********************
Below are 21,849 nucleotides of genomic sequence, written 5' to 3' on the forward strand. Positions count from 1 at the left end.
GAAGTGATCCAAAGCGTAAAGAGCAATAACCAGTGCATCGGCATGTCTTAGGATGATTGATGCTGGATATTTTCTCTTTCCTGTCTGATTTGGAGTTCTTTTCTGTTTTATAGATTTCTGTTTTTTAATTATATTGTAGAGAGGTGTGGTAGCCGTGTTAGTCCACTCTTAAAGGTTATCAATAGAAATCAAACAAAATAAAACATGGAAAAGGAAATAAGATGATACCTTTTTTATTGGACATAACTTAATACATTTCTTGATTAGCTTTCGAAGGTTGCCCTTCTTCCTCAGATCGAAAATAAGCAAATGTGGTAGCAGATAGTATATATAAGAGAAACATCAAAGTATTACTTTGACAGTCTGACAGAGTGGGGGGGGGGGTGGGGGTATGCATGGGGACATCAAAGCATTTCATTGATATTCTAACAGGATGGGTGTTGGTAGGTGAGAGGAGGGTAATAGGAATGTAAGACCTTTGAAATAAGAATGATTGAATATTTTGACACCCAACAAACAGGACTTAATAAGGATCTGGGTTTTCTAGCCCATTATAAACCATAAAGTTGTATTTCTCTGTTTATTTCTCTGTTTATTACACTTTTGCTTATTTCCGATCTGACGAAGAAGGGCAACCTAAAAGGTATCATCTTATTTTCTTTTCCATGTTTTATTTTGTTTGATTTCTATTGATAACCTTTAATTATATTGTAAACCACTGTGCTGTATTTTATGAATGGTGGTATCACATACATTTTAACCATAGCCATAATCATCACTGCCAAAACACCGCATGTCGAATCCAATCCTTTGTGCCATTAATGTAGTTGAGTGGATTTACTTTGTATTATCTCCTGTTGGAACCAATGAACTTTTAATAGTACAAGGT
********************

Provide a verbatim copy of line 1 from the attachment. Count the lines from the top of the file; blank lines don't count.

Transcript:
Below are 21,849 nucleotides of genomic sequence, written 5' to 3' on the forward strand. Positions count from 1 at the left end.